How the Sequester Works if the Joint Select Committee Fails

By Shai Akabas, Loren Adler

Friday, August 5, 2011

UPDATE: The Sequester: What You Need to Know, February 22, 2013

The third in a series of posts on the Budget Control Act.

Now that the Budget Control Act (BCA) has been signed into law, the focus shifts to the Joint Select Committee on Deficit Reduction (JSC) tasked with finding $1.5 trillion in spending cuts and/or revenue increases over the next ten years (These savings would come on top of the roughly $900 billion saved up-front from capping discretionary spending; for details, see our earlier post). But what happens if they fail to come to an agreement? That’s what the “sequester” is for. It will act as a “sword of Damocles” hanging over the JSC in the hopes of forcing action.

Each party would face cuts to spending categories that it generally tries to protect – the hope being that both parties will have sufficient incentive to move towards the middle and strike a deal. Motivating Democrats are potential cuts to domestic discretionary programs, the Affordable Care Act’s (ACA) cost-sharing (exchange) subsidies, Medicare, and a couple other mandatory spending programs. On the Republican side, defense spending would be cut by a hefty 10 percent. If the JSC cannot agree to at least $1.2 trillion in deficit reduction (or the package fails to be enacted into law), these automatic sequester cuts would take effect to roughly bring the budget savings up to $1.2 trillion through 2021.

UPDATE: Everything You Ever Wanted to Know About the Sequester, May 18, 2012

The sequester would be implemented beginning in 2013 as an across-the-board cut to all non-exempt budget accounts. (The cut to most of the Medicare program is capped at 2 percent.) Like most previous sequesters, however, this one is riddled with exemptions. Social Security, veterans’ benefits, Medicaid, the Children’s Health Insurance Program (CHIP), unemployment insurance, Temporary Assistance for Needy Families (TANF), food stamps (SNAP), and a host of other programs (mostly those benefitting individuals with low incomes) are all exempt from sequester – see the Statutory Pay-As-You-Go Act of 2010, starting on page 22, for a list of most of the exempt programs. Revenues, which many Democrats were arguing to be included in the sequester, are also exempted. But, as detailed above, important priorities of both parties are still laid on the chopping block.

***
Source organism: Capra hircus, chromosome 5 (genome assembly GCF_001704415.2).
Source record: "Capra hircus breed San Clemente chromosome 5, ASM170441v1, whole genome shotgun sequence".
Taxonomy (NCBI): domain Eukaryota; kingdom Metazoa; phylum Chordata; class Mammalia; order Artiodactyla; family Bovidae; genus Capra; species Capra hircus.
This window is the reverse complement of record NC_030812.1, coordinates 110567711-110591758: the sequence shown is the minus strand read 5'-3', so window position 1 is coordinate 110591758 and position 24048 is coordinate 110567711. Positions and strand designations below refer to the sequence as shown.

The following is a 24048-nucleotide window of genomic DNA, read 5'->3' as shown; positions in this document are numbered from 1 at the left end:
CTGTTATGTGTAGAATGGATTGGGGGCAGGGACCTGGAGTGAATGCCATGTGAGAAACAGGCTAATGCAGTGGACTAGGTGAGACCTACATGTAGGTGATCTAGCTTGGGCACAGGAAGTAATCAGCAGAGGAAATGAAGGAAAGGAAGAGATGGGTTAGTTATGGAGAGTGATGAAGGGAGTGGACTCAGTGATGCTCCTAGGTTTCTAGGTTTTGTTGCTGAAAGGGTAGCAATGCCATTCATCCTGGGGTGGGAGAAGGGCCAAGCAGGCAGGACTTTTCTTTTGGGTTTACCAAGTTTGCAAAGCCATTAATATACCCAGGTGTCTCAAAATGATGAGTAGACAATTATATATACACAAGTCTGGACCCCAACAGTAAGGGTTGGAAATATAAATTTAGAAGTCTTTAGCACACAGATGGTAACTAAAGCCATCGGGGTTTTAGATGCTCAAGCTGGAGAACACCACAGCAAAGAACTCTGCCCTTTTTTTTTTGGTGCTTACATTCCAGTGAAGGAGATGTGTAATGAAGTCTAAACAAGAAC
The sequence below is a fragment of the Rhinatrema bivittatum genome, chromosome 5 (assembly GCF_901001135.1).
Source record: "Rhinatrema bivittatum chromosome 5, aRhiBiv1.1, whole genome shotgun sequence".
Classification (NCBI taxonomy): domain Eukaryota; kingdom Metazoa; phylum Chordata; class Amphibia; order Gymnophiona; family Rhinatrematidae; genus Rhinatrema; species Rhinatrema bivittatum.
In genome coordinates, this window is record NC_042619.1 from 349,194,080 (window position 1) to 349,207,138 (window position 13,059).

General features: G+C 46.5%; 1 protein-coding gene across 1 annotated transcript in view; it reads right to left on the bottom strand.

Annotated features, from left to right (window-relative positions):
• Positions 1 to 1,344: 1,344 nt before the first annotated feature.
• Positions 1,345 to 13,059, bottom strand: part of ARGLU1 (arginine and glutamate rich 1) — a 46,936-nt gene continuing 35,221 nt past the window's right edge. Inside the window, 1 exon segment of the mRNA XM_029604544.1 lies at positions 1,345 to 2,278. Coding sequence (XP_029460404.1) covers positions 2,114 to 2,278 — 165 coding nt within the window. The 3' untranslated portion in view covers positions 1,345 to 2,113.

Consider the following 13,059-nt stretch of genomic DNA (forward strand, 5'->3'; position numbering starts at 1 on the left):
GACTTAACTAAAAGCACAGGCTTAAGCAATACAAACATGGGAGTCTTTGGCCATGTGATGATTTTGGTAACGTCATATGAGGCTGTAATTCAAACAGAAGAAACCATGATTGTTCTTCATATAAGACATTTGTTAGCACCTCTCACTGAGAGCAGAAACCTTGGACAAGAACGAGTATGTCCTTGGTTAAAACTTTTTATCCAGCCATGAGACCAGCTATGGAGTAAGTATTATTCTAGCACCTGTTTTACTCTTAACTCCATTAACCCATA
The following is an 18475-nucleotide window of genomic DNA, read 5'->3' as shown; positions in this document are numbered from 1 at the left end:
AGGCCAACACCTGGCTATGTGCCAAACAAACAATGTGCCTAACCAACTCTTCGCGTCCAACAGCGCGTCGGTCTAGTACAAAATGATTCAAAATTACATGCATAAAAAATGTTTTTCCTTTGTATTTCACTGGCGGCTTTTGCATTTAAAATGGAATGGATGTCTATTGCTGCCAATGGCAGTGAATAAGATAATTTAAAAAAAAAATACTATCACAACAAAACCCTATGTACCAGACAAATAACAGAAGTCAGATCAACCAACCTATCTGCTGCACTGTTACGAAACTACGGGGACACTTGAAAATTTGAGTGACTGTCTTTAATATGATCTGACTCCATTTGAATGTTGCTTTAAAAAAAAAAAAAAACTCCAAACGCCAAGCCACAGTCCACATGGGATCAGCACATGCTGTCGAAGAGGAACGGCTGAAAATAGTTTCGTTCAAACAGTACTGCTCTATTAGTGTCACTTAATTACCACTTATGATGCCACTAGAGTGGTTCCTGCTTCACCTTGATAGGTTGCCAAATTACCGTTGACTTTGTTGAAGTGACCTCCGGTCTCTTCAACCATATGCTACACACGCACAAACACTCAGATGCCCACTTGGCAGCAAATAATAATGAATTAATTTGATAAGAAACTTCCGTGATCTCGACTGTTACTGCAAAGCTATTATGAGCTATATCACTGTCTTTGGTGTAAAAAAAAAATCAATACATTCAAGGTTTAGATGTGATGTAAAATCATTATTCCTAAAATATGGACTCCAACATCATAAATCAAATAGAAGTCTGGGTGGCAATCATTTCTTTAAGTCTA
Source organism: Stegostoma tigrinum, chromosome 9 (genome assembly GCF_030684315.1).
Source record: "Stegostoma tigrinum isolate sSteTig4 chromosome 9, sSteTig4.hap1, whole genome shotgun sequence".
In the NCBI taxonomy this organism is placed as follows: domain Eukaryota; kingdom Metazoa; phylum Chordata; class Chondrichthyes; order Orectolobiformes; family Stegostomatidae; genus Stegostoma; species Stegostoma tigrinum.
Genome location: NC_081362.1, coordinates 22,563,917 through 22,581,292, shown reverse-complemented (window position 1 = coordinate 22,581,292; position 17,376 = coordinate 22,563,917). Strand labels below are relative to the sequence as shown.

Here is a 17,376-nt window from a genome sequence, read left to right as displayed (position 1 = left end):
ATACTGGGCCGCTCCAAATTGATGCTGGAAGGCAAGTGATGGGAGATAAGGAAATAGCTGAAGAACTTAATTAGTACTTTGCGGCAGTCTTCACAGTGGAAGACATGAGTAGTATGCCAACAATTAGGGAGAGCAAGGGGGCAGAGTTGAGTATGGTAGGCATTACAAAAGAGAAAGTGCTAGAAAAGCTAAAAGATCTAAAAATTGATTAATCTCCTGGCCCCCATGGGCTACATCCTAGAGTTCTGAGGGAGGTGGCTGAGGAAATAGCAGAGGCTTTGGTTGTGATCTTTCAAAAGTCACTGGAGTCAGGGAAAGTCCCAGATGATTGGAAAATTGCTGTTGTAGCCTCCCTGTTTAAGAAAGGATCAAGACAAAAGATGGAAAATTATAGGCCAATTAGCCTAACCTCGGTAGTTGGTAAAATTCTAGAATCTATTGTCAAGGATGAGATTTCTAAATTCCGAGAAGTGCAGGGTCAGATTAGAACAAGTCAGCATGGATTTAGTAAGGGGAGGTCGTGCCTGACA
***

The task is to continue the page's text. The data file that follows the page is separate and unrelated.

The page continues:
New Report

Indefensible: The Sequester’s Mechanics and Adverse Effects on National and Economic Security

A joint report from BPC’s Task Force on Defense Budget and Strategy, a joint effort of the Economic Policy Project and the Foreign Policy Project

June 2012


Now for the fun details – if numbers aren’t your thing, you should probably stop reading:

1. If the JCS fails to report or its recommendations are not enacted, then the Office of Management and Budget (OMB) is required to cut (by means of a sequester) $1.2 trillion from the budget during the years 2013-2021.

2. To account for the fact that part of this $1.2 trillion will come in the form of interest savings, the BCA instructs the OMB to reduce the size of the sequester by 18 percent, to $984 billion.

 

3. The dollar amount of the cuts must be evenly divided in each of the nine years, meaning an annual cut from the baseline of $109 billion.